Social-Desirability Bias and the Validity of Self-Reported Values
Fisher, Robert J. and James E. Katz, (2000) “Social Desirability Bias and the Validity of Self-Reported Values,” Psychology & Marketing, 17 (February), 105-120.
16 Pages Posted: 26 Aug 2014
Date Written: 2008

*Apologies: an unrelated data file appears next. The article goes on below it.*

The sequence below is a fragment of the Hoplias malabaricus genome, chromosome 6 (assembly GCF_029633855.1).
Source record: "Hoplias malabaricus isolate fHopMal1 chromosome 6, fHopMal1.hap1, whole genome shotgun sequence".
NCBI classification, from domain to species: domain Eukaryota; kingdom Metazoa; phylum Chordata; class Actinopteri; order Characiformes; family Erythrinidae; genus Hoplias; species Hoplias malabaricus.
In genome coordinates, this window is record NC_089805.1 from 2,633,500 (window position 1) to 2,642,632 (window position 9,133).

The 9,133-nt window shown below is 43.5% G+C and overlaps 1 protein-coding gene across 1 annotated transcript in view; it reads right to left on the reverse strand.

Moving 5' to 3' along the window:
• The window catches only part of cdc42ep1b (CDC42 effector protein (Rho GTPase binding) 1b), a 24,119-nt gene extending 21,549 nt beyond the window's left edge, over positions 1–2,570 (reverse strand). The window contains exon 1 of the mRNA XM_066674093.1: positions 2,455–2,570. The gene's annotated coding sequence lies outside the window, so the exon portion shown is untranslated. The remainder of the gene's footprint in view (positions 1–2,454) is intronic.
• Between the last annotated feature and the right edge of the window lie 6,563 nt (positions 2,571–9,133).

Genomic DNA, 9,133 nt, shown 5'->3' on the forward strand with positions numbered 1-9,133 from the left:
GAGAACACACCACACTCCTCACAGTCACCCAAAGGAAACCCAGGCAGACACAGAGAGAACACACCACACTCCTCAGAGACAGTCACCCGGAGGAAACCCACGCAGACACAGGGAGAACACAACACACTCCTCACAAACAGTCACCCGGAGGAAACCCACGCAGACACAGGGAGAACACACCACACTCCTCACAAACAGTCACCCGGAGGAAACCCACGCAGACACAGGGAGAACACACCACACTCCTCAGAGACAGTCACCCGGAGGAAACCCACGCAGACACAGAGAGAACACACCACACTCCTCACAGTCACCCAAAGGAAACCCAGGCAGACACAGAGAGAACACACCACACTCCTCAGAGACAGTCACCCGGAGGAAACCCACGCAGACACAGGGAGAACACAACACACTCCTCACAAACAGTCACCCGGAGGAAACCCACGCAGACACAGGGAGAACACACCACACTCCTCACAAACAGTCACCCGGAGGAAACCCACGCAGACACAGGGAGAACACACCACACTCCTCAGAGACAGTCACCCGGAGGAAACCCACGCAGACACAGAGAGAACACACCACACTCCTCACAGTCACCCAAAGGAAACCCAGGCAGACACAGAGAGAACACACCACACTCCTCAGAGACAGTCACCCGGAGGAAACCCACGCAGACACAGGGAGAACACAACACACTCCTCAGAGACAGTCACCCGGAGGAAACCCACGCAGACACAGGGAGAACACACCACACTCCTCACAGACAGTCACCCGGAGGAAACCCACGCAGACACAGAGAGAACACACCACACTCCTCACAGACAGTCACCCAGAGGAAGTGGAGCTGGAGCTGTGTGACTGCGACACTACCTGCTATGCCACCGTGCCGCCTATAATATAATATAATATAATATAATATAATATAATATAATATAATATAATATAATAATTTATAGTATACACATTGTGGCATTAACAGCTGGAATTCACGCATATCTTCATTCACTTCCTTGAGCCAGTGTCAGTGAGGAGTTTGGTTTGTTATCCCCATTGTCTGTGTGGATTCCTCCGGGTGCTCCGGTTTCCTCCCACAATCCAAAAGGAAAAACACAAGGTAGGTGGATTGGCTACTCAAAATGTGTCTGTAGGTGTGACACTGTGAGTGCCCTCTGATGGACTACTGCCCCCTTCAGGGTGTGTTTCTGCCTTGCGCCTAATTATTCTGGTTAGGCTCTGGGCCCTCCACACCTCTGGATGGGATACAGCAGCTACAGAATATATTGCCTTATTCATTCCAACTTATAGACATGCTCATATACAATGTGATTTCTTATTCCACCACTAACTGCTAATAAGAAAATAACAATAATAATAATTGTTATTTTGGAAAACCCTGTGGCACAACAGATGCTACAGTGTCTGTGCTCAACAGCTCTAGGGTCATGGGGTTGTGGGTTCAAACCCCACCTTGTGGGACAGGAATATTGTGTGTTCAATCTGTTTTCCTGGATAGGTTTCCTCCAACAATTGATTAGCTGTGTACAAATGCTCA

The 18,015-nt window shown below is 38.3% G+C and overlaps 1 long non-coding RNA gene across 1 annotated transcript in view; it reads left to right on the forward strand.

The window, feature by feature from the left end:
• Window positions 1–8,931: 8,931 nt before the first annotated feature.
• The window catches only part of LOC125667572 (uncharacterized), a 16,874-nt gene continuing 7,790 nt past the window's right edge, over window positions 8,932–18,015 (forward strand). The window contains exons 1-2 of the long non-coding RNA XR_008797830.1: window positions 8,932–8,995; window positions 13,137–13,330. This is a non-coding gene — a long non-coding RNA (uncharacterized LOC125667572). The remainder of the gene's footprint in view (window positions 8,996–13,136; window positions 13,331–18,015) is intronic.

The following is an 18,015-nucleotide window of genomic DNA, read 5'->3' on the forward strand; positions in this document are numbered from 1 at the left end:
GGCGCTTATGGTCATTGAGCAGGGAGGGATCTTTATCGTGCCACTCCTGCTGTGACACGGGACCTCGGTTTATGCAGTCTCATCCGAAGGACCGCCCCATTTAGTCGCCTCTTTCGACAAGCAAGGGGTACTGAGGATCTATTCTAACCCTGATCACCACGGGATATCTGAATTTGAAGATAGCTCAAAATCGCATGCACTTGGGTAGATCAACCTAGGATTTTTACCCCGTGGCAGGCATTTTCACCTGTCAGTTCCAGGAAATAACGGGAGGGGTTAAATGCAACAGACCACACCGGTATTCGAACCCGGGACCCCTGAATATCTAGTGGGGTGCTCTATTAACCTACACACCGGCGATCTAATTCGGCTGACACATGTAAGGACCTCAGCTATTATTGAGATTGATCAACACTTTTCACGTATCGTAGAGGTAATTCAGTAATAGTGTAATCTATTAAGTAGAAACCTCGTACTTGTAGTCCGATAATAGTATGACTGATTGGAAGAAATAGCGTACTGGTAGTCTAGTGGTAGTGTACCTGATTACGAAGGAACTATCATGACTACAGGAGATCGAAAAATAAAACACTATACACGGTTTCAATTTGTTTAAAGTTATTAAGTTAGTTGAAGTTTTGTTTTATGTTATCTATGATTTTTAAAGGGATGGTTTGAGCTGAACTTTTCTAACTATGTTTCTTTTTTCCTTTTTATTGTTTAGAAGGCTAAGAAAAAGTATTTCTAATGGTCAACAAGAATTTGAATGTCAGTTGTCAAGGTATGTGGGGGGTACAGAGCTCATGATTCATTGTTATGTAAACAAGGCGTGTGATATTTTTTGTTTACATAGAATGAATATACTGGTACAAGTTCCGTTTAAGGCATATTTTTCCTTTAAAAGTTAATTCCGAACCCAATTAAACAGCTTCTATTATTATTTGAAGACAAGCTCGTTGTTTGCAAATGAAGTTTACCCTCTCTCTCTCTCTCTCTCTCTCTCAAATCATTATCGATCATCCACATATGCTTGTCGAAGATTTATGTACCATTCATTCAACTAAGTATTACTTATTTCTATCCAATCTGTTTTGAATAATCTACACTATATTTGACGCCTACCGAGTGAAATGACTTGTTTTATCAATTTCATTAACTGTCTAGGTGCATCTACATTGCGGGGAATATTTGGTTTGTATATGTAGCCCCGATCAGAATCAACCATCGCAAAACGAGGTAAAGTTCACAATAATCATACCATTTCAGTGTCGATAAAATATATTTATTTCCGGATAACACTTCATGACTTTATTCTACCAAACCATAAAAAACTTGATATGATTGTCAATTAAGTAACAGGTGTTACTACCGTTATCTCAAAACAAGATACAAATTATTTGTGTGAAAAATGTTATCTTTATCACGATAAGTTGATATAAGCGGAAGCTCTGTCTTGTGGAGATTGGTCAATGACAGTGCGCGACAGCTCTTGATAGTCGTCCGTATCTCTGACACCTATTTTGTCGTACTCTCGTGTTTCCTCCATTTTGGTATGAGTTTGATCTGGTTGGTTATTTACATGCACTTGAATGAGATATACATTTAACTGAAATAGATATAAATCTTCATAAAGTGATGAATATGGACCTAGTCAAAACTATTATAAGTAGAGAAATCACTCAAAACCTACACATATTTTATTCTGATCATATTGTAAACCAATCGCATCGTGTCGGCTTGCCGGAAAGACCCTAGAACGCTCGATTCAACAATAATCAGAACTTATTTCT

Unlike prior research that treats social-desirability bias (SDB) as measure contamination, the present research asserts that significant associations between measures of SDB and value self-reports are evidence of measure validity. The degree to which value self-reports are influenced by SDB also reflects the relative importance of values within a culture. Values that are most important have the greatest self-presentational implications and therefore should be most affected by SDB. Moreover, differences between raw and SDB-corrected value self-reports indicate the extent to which values are personal (i.e., private) or public in nature. The research is based on two national samples of American adults 18 years of age and older. Implications for research on values are discussed.
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